Rep. Tommy Turner, of Somerset, noted the positive impact ShellTech could have on the region.
My district has suffered a lot through the downturn in the economy, but its nice to see that we are rebounding. Further, I am happy to see a company making shell casings has decided to invest in our region, Rep. Turner said. As a hunter myself, it is nice to see a company in the ammo business coming to our community.
Pulaski County Judge-Executive Steve Kelley said he expects big things from the communitys newest company.
What an exciting opportunity we have in locating ShellTech in Pulaski County. This company will revolutionize an industry standard by manufacturing superior shell casings using aluminum, and will have enormous upside potential for growth in the aluminum industry. We are proud to partner with such an innovative and professional group of entrepreneurs, and we anticipate great success in the coming years. Opportunities like this happen once in a lifetime, so we are very fortunate to be involved in this venture.
Martin Shearer, executive director of the Somerset Pulaski County Development Foundation, expressed gratitude for everyone involved with the project.
This is an exciting project because it is leading edge technology for the industry. It should also be noted that this project involved the helpful efforts of many people and groups, including Judge Kelley and Pulaski County Fiscal Court magistrates, Brett Traver and SKED, as well as several state legislators, such as Tommy Turner, Rick Girdler and David Meade.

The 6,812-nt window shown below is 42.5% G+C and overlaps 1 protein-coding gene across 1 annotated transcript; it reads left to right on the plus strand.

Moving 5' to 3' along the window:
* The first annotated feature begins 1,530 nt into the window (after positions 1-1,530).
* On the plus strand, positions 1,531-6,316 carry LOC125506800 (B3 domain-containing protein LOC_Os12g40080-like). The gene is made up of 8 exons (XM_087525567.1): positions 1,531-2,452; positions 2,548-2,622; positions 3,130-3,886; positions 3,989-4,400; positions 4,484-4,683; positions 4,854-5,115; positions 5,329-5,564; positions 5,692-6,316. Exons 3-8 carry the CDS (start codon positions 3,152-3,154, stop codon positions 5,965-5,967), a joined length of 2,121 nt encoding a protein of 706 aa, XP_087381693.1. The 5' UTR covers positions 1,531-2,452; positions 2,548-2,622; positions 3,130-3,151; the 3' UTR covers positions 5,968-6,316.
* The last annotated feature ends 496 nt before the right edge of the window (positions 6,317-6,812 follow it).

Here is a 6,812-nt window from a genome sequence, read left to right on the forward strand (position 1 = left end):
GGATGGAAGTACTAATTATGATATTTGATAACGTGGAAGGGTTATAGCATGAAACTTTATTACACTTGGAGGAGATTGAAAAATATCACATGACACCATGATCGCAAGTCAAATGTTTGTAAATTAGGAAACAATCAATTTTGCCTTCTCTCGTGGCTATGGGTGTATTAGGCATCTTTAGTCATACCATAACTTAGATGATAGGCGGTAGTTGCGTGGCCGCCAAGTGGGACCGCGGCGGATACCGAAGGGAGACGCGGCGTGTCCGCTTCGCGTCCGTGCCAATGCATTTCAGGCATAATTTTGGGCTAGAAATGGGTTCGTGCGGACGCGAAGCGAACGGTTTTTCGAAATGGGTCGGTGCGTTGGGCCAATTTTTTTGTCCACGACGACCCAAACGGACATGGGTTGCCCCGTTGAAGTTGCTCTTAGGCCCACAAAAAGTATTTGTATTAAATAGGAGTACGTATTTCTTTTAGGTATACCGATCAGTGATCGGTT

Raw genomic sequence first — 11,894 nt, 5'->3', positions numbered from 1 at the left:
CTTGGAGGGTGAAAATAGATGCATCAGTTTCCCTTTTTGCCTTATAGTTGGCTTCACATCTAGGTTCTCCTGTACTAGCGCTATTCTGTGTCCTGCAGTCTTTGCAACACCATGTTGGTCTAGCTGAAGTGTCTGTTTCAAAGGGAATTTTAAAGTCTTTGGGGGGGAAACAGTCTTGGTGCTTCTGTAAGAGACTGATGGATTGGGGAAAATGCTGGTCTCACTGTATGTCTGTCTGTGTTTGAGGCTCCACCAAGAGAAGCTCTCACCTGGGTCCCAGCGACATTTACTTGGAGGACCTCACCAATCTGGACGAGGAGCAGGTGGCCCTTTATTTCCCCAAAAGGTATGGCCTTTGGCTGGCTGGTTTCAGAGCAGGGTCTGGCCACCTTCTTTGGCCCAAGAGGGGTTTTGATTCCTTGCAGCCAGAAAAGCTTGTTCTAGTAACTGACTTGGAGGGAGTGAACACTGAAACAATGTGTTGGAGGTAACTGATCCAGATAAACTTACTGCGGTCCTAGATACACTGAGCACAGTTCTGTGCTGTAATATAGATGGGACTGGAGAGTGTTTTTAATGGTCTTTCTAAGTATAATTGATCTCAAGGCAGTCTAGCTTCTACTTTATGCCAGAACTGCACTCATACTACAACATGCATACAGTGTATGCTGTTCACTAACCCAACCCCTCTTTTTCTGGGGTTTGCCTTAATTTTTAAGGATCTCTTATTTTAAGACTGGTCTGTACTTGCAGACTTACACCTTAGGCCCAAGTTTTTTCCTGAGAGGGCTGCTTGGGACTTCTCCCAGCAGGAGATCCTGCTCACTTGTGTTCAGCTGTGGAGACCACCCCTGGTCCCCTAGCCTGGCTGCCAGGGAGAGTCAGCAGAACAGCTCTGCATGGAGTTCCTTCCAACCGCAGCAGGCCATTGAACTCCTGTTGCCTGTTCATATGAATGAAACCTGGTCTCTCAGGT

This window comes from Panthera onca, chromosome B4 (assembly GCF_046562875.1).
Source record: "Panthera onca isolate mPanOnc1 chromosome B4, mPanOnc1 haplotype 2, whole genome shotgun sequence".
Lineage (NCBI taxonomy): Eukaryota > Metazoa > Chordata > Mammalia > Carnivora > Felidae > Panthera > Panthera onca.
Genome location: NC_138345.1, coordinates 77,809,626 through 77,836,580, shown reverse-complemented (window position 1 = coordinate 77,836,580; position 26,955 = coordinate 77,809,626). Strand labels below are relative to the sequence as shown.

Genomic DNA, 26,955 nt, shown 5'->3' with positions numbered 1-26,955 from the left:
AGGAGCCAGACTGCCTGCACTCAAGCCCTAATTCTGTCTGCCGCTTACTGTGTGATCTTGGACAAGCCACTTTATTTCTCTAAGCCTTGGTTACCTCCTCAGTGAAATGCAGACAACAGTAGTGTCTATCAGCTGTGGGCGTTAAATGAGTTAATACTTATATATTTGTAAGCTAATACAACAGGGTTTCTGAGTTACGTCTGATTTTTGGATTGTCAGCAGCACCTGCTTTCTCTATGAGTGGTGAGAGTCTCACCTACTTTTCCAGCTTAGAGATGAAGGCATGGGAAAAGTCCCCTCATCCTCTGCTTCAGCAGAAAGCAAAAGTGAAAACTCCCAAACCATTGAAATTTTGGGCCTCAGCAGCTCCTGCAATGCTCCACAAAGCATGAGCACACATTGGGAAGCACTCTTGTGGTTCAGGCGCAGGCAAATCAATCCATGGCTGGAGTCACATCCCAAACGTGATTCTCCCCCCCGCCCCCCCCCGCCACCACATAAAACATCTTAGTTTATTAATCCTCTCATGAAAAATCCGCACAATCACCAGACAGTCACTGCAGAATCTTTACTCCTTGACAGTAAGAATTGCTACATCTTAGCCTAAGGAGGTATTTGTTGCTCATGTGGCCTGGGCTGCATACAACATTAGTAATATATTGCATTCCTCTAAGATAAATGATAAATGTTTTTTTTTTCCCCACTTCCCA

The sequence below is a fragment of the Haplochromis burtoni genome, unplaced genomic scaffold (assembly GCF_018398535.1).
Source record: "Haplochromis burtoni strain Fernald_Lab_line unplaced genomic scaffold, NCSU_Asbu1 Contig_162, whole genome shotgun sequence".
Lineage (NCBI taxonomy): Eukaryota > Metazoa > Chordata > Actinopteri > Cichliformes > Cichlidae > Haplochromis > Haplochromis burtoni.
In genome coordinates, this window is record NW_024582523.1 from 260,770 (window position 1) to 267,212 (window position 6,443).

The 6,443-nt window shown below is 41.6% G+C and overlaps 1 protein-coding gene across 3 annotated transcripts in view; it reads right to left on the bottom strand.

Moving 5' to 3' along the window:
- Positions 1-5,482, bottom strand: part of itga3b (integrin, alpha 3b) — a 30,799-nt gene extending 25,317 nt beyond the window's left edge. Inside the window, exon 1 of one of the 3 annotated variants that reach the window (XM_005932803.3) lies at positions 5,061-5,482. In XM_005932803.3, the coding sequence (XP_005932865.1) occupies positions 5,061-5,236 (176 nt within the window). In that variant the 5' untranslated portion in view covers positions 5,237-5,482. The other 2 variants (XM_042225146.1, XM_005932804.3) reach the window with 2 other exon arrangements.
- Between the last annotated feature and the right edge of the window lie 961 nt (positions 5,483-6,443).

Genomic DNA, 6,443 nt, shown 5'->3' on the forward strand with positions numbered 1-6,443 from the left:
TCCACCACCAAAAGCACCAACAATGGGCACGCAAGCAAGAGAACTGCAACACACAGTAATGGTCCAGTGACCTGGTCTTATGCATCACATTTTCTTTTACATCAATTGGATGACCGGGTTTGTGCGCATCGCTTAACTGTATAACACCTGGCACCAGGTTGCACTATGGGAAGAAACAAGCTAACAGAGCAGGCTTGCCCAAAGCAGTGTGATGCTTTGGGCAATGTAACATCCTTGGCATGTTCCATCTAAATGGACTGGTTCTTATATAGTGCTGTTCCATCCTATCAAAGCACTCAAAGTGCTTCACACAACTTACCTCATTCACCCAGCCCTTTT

To encourage the investment and job growth in the community, the Kentucky Economic Development Finance Authority (KEDFA) in June preliminarily approved the company for tax incentives up to $800,000 through the Kentucky Business Investment program. The performance-based incentive allows a company to keep a portion of its investment over the agreement term through corporate income tax credits and wage assessments by meeting job and investment targets.
In addition, ShellTech can receive resources from the Kentucky Skills Network. Through the Kentucky Skills Network, companies can receive no-cost recruitment and job placement services, reduced-cost customized training and job training incentives. In fiscal year 2016, the Kentucky Skills Network provided training for nearly 95,000 Kentuckians and 5,000 companies from a variety of industry sectors.
For more information on the technology ShellTech will produce, visit www.shellshocktechnologies.com.
Good news for job starved south central Kentucky.
Some indoor ranges I’ve been to put a magnet on your ammo before allowing it into the shooting area. If the magnet sticks, it’s not allowed.
What’s the concern about non-brass casings?
I’m not certain, but it may have something to do with sorting and resale of casings. There are legitimate concerns about steel in the ammo, for safety reasons, but the casings don’t have any bearing on that aspect.
If steel was the problem, it seems that using a magnet sweep (like they use to get nails out of the area after construction) would make it easy to sort them out.